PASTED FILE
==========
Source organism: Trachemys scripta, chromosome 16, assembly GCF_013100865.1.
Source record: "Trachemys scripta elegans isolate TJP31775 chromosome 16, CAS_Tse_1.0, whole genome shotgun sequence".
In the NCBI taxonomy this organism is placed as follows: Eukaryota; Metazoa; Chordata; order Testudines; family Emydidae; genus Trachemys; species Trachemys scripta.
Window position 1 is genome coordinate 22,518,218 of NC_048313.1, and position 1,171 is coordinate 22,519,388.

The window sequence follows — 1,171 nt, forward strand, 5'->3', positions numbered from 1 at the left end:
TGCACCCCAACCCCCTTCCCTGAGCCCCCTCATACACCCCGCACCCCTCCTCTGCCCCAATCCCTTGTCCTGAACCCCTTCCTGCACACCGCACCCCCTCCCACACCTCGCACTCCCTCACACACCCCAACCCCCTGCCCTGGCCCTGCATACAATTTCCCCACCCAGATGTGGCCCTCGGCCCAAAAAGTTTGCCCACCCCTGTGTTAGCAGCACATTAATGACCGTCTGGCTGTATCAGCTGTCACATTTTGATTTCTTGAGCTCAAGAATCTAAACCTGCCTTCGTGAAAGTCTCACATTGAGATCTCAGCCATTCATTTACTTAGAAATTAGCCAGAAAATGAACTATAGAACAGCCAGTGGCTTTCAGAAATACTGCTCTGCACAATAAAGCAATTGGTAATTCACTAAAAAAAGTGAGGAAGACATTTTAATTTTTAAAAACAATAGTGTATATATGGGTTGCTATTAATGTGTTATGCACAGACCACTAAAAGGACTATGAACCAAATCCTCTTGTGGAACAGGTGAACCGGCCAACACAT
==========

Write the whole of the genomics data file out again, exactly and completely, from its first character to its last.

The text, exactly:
Source organism: Trachemys scripta, chromosome 16, assembly GCF_013100865.1.
Source record: "Trachemys scripta elegans isolate TJP31775 chromosome 16, CAS_Tse_1.0, whole genome shotgun sequence".
In the NCBI taxonomy this organism is placed as follows: Eukaryota; Metazoa; Chordata; order Testudines; family Emydidae; genus Trachemys; species Trachemys scripta.
Window position 1 is genome coordinate 22,518,218 of NC_048313.1, and position 1,171 is coordinate 22,519,388.

The window sequence follows — 1,171 nt, forward strand, 5'->3', positions numbered from 1 at the left end:
TGCACCCCAACCCCCTTCCCTGAGCCCCCTCATACACCCCGCACCCCTCCTCTGCCCCAATCCCTTGTCCTGAACCCCTTCCTGCACACCGCACCCCCTCCCACACCTCGCACTCCCTCACACACCCCAACCCCCTGCCCTGGCCCTGCATACAATTTCCCCACCCAGATGTGGCCCTCGGCCCAAAAAGTTTGCCCACCCCTGTGTTAGCAGCACATTAATGACCGTCTGGCTGTATCAGCTGTCACATTTTGATTTCTTGAGCTCAAGAATCTAAACCTGCCTTCGTGAAAGTCTCACATTGAGATCTCAGCCATTCATTTACTTAGAAATTAGCCAGAAAATGAACTATAGAACAGCCAGTGGCTTTCAGAAATACTGCTCTGCACAATAAAGCAATTGGTAATTCACTAAAAAAAGTGAGGAAGACATTTTAATTTTTAAAAACAATAGTGTATATATGGGTTGCTATTAATGTGTTATGCACAGACCACTAAAAGGACTATGAACCAAATCCTCTTGTGGAACAGGTGAACCGGCCAACACAT